John Gallo '83

Representing the Least Among Us


152 John Gallo 1440x617

It all started with a man on death row in Michigan City, Indiana, in the early 2000s. John Gallo ’83 helped overturn that defendant’s death sentence as part of a project with students at Notre Dame Law School, where he was teaching Federal Criminal Practice. Gallo, then a partner at the Chicago office of the law firm Sidley Austin, felt his priorities begin to shift.

“There was an increase in the use of the death penalty (at that time) in areas around the country, but particularly in the South, and a lot of people on death row were unrepresented or represented by people who were unqualified,” Gallo says. “There were some horrible cases involving judges in Alabama appointing lawyers to represent people on death row as a ‘punishment’ if, for example, they were late to a hearing. So these stories motivated me. That was the point where I really became sensitized to how critically important access to legal representation is. Access to justice oftentimes equated to having a competent lawyer.”

Since that realization, Gallo has dedicated himself to ensuring that all people have access to equal justice under the law. First, it was through pro bono work at Sidley, representing defendants on death row in Alabama, and today, it is as the CEO and Executive Director of Legal Aid Chicago, which provides essential legal services free of charge to people who otherwise could not afford them and also advocates for people living in poverty.

At Sidley, Gallo created the Capital Litigation Project alongside fellow Domer Kelly Huggins ’96, ’01 J.D., now the firm’s head of pro bono work. Gallo and Huggins wanted to ensure that inmates incarcerated on Alabama’s death row had effective legal representation, and for many of these defendants, working with the Capital Litigation Project was the first time they had a lawyer since their arrest. The project received an award from the American Bar Association in 2007.

“The project is still ongoing, and we have represented 23 people, and not a single one of them has been put to death,” Gallo says. “A few have since been released, for various reasons, whether a finding that their rights had been constitutionally violated or because the state agreed to their release on the basis of information (we) gathered.”

Now, at Legal Aid, Gallo heads up an organization that helps people with low economic means in Chicago obtain legal representation when they are facing eviction, foreclosure, or issues obtaining unemployment benefits, to name a few. Through the support of Legal Aid attorneys, 90 percent of their clients facing eviction in 2019 were able to stay in their homes. 

Gallo supervises the day-to-day management of the organization. He is the main liaison with financial supporters, both individual benefactors and foundations that provide them grants, and the community organizations that connect them to clients in need. It’s different from the criminal cases Gallo worked on while in private practice and during seven years as a federal prosecutor focused on eradicating police and government corruption, but he finds it equally rewarding.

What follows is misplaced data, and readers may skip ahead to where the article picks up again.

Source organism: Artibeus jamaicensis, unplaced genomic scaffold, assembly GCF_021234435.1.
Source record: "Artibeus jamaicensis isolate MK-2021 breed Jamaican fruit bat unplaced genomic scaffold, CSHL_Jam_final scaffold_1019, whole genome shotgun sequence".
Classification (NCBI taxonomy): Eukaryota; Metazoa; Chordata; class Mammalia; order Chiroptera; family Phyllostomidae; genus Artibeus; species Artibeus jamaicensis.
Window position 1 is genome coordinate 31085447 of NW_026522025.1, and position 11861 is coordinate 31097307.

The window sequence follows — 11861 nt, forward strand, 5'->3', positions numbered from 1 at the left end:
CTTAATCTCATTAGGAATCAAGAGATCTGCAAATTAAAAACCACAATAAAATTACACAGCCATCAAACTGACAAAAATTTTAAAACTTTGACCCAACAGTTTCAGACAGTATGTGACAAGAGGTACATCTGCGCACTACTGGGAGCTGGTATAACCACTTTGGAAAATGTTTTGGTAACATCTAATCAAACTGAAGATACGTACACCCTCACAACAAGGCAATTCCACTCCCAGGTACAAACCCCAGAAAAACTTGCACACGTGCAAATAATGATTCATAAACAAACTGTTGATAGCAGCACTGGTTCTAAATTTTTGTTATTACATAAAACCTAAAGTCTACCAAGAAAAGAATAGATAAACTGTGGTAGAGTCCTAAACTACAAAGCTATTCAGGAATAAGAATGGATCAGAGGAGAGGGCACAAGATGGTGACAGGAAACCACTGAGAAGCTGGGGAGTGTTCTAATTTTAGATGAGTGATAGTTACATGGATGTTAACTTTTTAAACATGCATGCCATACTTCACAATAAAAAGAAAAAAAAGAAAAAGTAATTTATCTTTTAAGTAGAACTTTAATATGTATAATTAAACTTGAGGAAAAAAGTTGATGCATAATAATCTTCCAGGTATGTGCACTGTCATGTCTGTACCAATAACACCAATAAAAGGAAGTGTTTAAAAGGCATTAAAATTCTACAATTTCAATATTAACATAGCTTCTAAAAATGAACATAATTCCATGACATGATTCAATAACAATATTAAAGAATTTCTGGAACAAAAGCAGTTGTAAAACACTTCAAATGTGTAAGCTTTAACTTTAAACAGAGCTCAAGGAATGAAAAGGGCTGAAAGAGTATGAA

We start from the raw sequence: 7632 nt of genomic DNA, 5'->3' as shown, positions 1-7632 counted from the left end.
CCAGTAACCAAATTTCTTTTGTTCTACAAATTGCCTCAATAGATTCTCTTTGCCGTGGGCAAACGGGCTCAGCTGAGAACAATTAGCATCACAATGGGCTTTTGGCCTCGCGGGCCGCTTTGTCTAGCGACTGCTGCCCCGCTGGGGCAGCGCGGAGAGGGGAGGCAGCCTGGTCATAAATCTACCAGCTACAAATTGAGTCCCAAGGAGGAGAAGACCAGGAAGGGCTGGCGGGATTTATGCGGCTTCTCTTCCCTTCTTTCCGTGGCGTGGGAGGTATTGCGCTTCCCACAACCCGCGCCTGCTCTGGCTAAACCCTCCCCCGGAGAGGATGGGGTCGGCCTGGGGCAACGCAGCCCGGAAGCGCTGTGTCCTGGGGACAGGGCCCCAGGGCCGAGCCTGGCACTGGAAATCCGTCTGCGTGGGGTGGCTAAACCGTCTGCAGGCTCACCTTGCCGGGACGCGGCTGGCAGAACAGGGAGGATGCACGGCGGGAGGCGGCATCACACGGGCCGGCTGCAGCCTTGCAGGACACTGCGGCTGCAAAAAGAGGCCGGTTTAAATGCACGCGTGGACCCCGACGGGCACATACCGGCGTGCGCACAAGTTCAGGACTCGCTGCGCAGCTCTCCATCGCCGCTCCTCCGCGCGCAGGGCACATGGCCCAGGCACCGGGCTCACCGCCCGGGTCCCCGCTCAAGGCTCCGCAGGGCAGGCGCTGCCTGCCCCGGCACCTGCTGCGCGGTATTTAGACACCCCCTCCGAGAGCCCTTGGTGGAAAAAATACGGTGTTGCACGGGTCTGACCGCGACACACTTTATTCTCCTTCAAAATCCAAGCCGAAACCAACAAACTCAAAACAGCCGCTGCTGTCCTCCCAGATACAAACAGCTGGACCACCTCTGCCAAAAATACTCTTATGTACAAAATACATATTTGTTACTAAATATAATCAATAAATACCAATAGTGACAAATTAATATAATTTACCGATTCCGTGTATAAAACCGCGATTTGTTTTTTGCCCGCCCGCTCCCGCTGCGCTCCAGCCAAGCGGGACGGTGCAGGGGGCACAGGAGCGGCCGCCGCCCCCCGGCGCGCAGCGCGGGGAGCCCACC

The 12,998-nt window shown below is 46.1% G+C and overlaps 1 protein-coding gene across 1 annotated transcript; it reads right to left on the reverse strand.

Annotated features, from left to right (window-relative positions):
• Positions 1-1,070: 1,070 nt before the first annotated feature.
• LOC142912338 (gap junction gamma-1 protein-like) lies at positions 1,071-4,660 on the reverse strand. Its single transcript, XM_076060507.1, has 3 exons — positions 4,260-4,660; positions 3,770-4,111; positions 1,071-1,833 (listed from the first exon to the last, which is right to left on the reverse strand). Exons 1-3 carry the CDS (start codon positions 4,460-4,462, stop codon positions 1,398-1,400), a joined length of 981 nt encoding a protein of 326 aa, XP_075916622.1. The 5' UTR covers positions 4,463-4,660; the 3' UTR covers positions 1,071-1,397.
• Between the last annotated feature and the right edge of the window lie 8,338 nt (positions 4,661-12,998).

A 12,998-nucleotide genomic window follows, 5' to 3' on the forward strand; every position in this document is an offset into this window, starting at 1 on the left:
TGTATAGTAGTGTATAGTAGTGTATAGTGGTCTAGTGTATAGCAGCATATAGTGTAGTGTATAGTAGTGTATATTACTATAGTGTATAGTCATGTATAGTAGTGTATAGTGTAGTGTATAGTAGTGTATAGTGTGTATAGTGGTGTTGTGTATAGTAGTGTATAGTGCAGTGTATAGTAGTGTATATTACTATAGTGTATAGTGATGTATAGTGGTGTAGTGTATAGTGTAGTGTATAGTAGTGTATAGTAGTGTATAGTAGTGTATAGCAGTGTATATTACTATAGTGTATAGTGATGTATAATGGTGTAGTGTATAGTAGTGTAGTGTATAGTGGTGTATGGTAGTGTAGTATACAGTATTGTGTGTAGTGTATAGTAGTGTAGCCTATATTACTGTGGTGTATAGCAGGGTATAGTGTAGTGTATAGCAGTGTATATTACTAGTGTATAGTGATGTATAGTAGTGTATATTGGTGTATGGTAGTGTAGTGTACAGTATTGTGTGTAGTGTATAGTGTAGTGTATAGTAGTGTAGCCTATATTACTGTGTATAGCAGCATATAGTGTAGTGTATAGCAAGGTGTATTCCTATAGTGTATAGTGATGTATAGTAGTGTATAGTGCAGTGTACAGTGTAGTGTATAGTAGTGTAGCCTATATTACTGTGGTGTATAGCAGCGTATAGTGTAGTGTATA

“I always thought there’d be another chapter (in my career) after my stint in private practice,” says Gallo, who graduated from Harvard Law School in 1986 and then clerked for two years for Judge Ann Claire Williams ’75 J.D., who was the first Black woman appointed as a U.S. district judge in Illinois and is a member of the University’s Board of Trustees.

Gallo reflected for several months before making the shift from private practice to Legal Aid, guided by both his spiritual director at his home parish in Oak Park, Illinois, and his annual silent retreat at a Jesuit retreat house. He also fell back on the spiritual foundation gained at Notre Dame, as a student in the Program of Liberal Studies.

“My undergraduate experience was a pivotal moment in my own spiritual development. I came to Notre Dame from a fairly conservative, racially homogenous place, and I ended up in this major, the Program of Liberal Studies, which turned out to be one of the best things I’ve ever done,” Gallo says. “I remember pretty vividly — I was initially characterized as the conservative jock from the western suburbs of Chicago in these classes.”

But through the small discussion seminars, Gallo says he was exposed to new ideas and perspectives and embraced a social justice mentality. “My academic experience at Notre Dame became the foundation of my spiritual and philosophical beliefs,” he says.

Gallo is married to his high school sweetheart, Jeanne, and they have four children and two grandchildren — one of whom sat happily on his grandpa’s lap for much of this interview. Gallo’s faith and family are the foundation for his life and work, and he paraphrases a quote from Pope Francis (originally about priests) in describing his commitment to that work.

“The lawyer who seldom goes out of himself misses out on the best of our people, on what can stir the depths of his lawyerly heart. This is precisely the reason why some lawyers grow dissatisfied, lose heart and become, in a sense, collectors of plaques and partnership shares — instead of being shepherds living with ‘the smell of the sheep.’ This is what I am asking of lawyers — be shepherds with the smell of sheep."